MARIETTA – It was a typical Sunday morning in Hawaii. But just before
8 a.m. 69 years ago, the serene morning quickly turned hellish.
From the morning sky, 353 aircraft Japanese descended on the U.S. Navy
base at Pearl Harbor intending "to destroy America's military
establishment in the Pacific." A total of 2,400 Americans – 1,177 on
the USS Arizona alone – were killed in the sneak attack.
"Yesterday, Dec. 7, 1941, a date which will live in infamy, the United
States of America was suddenly and deliberately attacked by naval and
air forces of the Empire of Japan," President Franklin D. Roosevelt
famously said the following day.
Following the attack, the United States entered into World War II. "I
fear all we have done is to awaken a sleeping giant and fill him with
a terrible resolve," Japanese Admiral Isoroku Yamamoto supposedly said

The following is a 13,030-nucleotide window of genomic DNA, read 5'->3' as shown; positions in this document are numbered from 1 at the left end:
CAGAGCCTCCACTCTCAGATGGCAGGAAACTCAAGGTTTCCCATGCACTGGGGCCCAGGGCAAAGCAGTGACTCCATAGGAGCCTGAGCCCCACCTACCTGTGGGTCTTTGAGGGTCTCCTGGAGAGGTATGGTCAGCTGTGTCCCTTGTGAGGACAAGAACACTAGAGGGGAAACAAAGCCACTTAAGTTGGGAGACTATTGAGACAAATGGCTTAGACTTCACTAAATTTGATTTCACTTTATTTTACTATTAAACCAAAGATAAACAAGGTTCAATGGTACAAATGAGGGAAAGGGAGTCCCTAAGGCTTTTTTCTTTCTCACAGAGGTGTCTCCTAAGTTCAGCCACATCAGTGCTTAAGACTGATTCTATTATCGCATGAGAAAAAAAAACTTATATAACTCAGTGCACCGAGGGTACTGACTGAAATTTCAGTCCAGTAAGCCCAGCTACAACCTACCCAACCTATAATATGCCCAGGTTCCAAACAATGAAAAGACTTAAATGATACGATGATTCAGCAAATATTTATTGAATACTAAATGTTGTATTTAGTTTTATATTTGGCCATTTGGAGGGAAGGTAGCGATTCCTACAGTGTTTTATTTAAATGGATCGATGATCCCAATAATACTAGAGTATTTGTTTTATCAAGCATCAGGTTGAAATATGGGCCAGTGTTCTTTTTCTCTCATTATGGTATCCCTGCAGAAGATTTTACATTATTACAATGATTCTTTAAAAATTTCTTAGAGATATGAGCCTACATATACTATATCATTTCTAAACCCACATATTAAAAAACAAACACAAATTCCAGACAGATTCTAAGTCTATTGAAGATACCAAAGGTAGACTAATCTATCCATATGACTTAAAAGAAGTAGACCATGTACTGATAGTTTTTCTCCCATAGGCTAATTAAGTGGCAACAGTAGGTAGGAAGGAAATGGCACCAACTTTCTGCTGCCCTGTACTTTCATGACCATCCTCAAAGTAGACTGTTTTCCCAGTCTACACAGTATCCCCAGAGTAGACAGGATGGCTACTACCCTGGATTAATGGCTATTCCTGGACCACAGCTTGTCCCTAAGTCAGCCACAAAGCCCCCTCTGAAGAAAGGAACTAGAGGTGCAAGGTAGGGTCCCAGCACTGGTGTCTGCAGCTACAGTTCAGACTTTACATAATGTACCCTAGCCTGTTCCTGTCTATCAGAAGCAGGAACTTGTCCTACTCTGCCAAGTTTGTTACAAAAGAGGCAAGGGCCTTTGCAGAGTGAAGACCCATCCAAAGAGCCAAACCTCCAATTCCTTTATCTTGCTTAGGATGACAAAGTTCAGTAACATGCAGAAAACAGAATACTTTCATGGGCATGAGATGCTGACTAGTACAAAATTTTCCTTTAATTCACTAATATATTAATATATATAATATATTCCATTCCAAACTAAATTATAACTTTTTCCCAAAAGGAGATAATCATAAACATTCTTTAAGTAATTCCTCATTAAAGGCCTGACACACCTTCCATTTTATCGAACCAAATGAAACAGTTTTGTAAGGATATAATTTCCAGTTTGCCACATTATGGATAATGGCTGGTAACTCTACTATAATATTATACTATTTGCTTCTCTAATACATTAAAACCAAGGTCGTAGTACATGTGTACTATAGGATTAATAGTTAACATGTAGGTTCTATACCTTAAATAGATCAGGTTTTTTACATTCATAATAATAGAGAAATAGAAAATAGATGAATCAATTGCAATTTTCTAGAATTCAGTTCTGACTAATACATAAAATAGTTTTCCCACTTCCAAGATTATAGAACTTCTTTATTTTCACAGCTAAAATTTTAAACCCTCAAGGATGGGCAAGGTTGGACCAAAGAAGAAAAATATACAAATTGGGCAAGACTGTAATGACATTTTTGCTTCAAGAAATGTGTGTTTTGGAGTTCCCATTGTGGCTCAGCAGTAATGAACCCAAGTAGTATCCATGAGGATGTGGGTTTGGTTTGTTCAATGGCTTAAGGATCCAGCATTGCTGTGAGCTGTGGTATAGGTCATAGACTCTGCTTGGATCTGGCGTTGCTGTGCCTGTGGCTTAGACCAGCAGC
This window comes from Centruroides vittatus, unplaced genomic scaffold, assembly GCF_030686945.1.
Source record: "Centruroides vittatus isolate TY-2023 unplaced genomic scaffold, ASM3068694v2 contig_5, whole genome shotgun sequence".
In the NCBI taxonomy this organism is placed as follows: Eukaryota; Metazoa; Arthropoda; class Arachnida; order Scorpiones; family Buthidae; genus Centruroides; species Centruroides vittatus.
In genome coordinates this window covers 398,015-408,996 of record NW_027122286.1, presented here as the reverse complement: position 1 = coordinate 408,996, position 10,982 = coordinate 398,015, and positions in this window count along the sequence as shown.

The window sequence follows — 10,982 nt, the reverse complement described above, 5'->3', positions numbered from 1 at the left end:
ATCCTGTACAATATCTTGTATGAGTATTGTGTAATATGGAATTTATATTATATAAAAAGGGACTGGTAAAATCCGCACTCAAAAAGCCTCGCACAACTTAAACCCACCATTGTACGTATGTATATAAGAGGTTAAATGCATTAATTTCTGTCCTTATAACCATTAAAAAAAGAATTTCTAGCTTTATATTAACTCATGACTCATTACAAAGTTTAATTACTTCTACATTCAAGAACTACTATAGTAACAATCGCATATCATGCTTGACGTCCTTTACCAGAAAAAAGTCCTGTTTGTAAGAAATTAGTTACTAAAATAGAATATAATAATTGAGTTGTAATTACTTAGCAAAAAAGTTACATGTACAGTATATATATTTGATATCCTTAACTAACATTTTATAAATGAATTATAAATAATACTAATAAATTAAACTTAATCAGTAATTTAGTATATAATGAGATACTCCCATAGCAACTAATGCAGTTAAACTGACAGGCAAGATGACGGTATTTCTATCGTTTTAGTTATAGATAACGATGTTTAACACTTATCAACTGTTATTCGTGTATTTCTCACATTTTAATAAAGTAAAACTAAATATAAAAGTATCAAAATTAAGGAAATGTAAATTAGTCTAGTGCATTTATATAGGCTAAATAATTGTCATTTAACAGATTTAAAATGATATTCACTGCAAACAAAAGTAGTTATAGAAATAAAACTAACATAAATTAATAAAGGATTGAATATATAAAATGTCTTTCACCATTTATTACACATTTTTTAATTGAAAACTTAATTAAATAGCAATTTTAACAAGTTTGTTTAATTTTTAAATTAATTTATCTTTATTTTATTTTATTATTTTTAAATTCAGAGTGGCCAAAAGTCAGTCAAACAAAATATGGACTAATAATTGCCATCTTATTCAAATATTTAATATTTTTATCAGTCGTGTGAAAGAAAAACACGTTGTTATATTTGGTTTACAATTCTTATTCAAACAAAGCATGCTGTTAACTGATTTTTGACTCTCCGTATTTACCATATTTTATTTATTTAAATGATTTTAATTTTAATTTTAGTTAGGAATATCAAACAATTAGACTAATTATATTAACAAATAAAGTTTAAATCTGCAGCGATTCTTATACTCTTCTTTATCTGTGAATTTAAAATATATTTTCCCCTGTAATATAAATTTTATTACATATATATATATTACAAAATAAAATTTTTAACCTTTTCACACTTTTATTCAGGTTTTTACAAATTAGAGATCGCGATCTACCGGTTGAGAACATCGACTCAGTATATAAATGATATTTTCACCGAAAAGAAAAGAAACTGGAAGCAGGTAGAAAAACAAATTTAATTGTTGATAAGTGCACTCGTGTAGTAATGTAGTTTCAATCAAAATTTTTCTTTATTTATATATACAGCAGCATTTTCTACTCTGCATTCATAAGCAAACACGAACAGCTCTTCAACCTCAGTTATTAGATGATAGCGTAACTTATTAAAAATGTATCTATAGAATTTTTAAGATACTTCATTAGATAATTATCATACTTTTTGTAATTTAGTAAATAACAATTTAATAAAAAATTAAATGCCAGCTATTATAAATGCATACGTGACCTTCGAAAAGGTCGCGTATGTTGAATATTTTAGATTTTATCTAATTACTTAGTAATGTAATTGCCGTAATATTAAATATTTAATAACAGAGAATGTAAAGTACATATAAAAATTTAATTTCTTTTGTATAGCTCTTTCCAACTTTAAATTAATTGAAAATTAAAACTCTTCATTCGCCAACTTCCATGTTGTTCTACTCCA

following the attack. He was right.
"The story of the Pearl Harbor attacks moves me emotionally," Cmdr.
Kyle Campbell, the air operations officer for Carrier Strike Group 12,
said, according to a Navy News Service article. "When you think of how
many service members lost their lives that day, it gives you a feeling
of deep sorrow."
A visit to Pearl Harbor is indeed a moving one. But, remembering that
day and honoring those who made sacrifices on Dec. 7, 1941, and during
the years that followed doesn't require a trip to Hawaii.
On Dec. 7, 1996, at Marietta National Cemetery, the Pearl Harbor
Survivors Association unveiled a monument to the survivors of Pearl
Harbor from Georgia.
"On this day, we are given the opportunity to remember the thousands
of brave men and women who were there that fateful day, and to say
'thank you' to them for their valiant service in defense of our
nation," U.S. Rep. Phil Gingrey, R-Ga., said in a statement.